Dysplasia should be differentiated into low (LGD) and high degrees (HGD). In LGD, crypt architecture shows minimal distortion. On the other hand, HGD shows greater architectural complexity. Dysplasia related to UC develops in chronic inflammation areas. Also, dysplasia and cancerous lesions in UC can be flat and ill-defined. The criteria for pathological assessment of inflammation are based on the standardized histological activity index (HAI). The degree of inflammation is given as (0) inactive/absent, (1) mild, (2) moderate, or (3) severe. The mild UC cases show lymphocytes and plasma cells, infiltration of surface/C=crypts by neutrophils, and crypt abscesses (in less than 50 percent of the crypts). In moderate UC cases, cryptitis and crypt abscesses involve more than 50 percent of crypts. Finally, severe UC cases have erosions or ulcerations.

How Does Pathology Help in Ulcerative Colitis Disease Activity?

Assessment of UC disease activity is essential for developing adequate treatment responses in patients. Disease activity and treatment response can be assessed using biomarkers, endoscopy, and histology (microscopy). At present, clinical decision-making is based on clinical and endoscopic approaches. Recent studies suggest histology is an important prognostic factor and a treatment target in UC patients. Epithelial damage with neutrophils and plasma cell infiltration is suggested as markers of disease activity and relapse prediction. A recent study revealed that histological remission had lower clinical relapse rates than those with histological activity. Histological remission was also a superior predictor of clinical relapse compared with endoscopic and clinical remission. Furthermore, mucosal inflammation during follow-up in UC patients had a greater risk of CRC cancer than in those with mucosal healing. As a result, regular colonoscopic surveillance examinations with biopsies can identify dysplasia (precursor of CRC).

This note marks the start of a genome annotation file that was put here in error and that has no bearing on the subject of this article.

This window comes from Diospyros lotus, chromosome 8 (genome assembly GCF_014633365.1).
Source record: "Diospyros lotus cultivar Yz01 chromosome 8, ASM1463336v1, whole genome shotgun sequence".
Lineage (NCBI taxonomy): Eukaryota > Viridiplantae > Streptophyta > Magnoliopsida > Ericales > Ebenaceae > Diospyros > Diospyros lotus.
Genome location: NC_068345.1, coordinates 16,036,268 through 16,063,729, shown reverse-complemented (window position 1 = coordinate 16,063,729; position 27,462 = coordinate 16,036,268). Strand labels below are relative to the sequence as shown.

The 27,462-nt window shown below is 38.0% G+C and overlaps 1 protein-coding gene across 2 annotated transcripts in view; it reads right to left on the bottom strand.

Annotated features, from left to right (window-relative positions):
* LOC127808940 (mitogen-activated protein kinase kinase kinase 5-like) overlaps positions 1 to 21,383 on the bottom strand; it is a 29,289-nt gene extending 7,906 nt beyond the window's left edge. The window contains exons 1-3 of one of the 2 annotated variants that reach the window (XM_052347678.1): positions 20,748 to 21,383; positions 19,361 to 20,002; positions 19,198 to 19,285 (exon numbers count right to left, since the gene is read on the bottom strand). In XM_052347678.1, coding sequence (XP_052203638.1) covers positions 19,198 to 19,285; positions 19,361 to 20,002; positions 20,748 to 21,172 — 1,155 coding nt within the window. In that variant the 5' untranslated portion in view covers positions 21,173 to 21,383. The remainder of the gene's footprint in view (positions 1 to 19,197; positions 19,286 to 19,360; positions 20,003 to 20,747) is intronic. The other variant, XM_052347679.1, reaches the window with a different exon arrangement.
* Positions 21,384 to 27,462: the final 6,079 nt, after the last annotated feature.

With medical treatment or spontaneous healing, UC may become inactive. Histologically, inactive colitis has marked architectural abnormalities without active inflammation. Mucosal healing is characterized by the resolution of crypt architecture and inflammatory cell infiltration. However, the mucosa can still show some damage, such as decreased crypt density with branching and shortening of crypts. The most common abnormalities are atrophy, irregularity of the crypts, thickening of the muscle layer, and metaplasia.


Ulcerative colitis is a complex disease requiring a multidisciplinary approach. Pathological evaluation and resected intestinal specimens play a vital role in the management of ulcerative colitis patients. Despite the evolution of advanced endoscopic procedures, recent studies confirm the value of pathology in predicting clinical outcomes. Further, pathological interpretation of surveillance biopsies in ulcerative colitis also plays a role in clinical management.

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Dr. Ghulam Fareed
Dr. Ghulam Fareed

Medical Gastroenterology


ulcerative colitispathology of ulcerative colitis